The Impact of Civil War and Conflict on Identity
Theme and Core Questions:
- How do people define citizenship or nationality in the times
of government crisis? To what degree does political instability
affect the common person?
- What are the economic impacts (both positive and negative)
of domestic conflict or civil war on the average citizen?
What are some of the survival strategies used to deal
with these impacts?
- How do the five themes of geography (location, place, human
& environmental interaction, movement, and region
formation) shape the decisions made by citizens during
conflict or civil war?
- How do conflicts or civil wars affect religious institutions
and the religious beliefs of the average man or woman?
- What is the history of power sharing between ethnic groups
or social classes in the country affected by conflict
or civil war? How do values and attitudes toward ethnicity,
social class, and nationality change during civil war?
What factors have an effect on these changes?
Overview: These lessons include a map activity, a comparison
chart and an essay, building and drawing on the knowledge
from the civil war country case studies.
Time Required: 3 class periods or 135 minutes
Suggested Grade Levels: Grades 8 –12
Interdisciplinary Applications: Social Studies and Literature
NJ Core Content Standards: 6.3, 6.4, 6.5, 6.6, 6.7
- Define: nationalism, ethnicity, identity, civil war, history
(textual and oral), sovereignty, religion, culture, country,
- Identify some civil wars and conflicts that have been unresolved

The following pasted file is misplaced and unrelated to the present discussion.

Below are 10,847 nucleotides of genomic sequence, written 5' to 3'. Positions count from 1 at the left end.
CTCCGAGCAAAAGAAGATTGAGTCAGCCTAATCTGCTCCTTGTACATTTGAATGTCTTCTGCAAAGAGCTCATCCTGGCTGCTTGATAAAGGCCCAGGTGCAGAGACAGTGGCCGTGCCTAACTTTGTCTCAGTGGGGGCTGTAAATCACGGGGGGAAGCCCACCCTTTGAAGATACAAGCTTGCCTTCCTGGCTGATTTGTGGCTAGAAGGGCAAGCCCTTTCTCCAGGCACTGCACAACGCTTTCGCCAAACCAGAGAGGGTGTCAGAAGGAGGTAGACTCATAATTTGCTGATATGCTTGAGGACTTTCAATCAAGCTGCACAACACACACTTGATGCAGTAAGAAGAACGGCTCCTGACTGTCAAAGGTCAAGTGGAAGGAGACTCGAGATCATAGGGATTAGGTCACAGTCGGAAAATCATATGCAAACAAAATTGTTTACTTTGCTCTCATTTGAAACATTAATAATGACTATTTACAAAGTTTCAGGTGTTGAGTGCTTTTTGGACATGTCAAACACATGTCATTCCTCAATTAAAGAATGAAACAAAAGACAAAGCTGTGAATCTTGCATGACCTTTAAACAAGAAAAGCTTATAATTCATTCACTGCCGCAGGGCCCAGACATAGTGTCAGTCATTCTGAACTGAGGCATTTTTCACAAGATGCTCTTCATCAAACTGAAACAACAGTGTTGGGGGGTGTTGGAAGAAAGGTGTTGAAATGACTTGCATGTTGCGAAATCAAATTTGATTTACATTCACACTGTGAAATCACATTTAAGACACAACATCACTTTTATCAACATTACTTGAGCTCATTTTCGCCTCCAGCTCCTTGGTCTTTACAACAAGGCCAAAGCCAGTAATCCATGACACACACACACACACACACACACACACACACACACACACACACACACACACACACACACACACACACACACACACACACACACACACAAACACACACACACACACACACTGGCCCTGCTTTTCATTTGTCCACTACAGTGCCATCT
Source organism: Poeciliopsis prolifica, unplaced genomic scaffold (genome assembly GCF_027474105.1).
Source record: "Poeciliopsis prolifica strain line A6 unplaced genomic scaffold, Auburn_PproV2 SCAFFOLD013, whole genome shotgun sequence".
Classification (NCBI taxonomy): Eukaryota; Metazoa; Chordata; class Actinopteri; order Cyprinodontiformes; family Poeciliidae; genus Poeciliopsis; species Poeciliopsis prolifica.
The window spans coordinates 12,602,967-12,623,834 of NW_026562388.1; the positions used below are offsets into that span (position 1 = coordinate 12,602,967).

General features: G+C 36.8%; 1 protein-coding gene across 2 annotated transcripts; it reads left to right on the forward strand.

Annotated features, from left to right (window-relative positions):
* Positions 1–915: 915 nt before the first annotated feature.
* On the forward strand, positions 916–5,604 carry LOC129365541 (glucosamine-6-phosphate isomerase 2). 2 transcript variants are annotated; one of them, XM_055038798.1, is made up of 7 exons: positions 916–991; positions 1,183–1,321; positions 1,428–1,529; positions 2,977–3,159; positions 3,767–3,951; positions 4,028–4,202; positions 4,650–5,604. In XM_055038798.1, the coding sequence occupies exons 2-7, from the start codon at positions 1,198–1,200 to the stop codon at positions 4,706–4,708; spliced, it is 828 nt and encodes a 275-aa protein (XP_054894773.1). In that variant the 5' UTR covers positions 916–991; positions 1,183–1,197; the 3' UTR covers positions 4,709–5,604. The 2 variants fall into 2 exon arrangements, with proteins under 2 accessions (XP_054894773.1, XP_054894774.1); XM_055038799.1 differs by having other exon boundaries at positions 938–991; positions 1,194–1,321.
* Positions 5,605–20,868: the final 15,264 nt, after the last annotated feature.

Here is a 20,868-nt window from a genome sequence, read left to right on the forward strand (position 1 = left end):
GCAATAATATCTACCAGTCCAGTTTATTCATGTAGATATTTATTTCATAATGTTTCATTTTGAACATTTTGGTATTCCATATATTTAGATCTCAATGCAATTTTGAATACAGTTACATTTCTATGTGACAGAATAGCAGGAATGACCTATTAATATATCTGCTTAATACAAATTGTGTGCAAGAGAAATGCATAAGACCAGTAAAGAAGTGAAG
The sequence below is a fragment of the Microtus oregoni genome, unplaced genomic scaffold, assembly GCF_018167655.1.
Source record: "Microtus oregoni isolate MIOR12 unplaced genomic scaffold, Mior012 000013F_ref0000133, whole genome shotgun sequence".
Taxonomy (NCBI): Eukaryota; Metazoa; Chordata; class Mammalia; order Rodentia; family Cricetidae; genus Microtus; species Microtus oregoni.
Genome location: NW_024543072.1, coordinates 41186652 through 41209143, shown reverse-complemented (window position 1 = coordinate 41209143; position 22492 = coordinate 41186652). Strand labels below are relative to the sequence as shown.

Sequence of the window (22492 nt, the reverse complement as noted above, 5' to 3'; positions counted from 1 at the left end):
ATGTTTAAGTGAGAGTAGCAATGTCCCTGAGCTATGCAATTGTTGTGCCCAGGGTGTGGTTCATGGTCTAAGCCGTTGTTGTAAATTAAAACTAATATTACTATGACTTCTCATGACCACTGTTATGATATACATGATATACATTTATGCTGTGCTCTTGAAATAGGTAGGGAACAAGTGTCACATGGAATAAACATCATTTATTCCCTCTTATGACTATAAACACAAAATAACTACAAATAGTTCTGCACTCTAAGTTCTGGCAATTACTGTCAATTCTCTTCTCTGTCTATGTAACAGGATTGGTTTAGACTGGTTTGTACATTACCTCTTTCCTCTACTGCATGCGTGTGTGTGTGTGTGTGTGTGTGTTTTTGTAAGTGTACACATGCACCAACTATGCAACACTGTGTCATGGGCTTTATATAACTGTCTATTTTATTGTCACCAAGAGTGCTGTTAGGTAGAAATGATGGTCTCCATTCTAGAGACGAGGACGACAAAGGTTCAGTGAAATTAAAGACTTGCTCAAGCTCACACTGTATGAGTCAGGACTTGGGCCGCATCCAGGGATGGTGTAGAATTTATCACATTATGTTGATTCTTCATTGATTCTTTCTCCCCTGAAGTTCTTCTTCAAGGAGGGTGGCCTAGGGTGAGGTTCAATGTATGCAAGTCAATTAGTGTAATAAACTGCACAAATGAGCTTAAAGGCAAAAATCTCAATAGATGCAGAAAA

in modern times. For example: Vietnam, Nigeria, Lebanon, Yugoslavia, Colombia,
- Explain how civil war impacts the common person.
- Analyze the effects of conflict on identity using PEERS.
- Synthesize the understanding of the impact of civil war
or conflict on the common person by developing empathy
for the various decisions they have to make.
- Map activity: Students should examine maps of Lebanon, Vietnam and Nigeria.
Class discussion on the relationship of ethnicity, land and conflict.
- Comparison chart: Students should review the material from the case studies.
Students should complete comparison chart with the information
from the case studies via class discussion listing PEERS
items on the board or chart paper. Students should review chart for homework in preparation
for the essay the following day in class.
- Essay: Teacher should begin with a discussion on the central
question of the essay, comparing the case studies.
Using essay guidelines, students should write an essay comparing
2 of the case studies.
comparing the case studies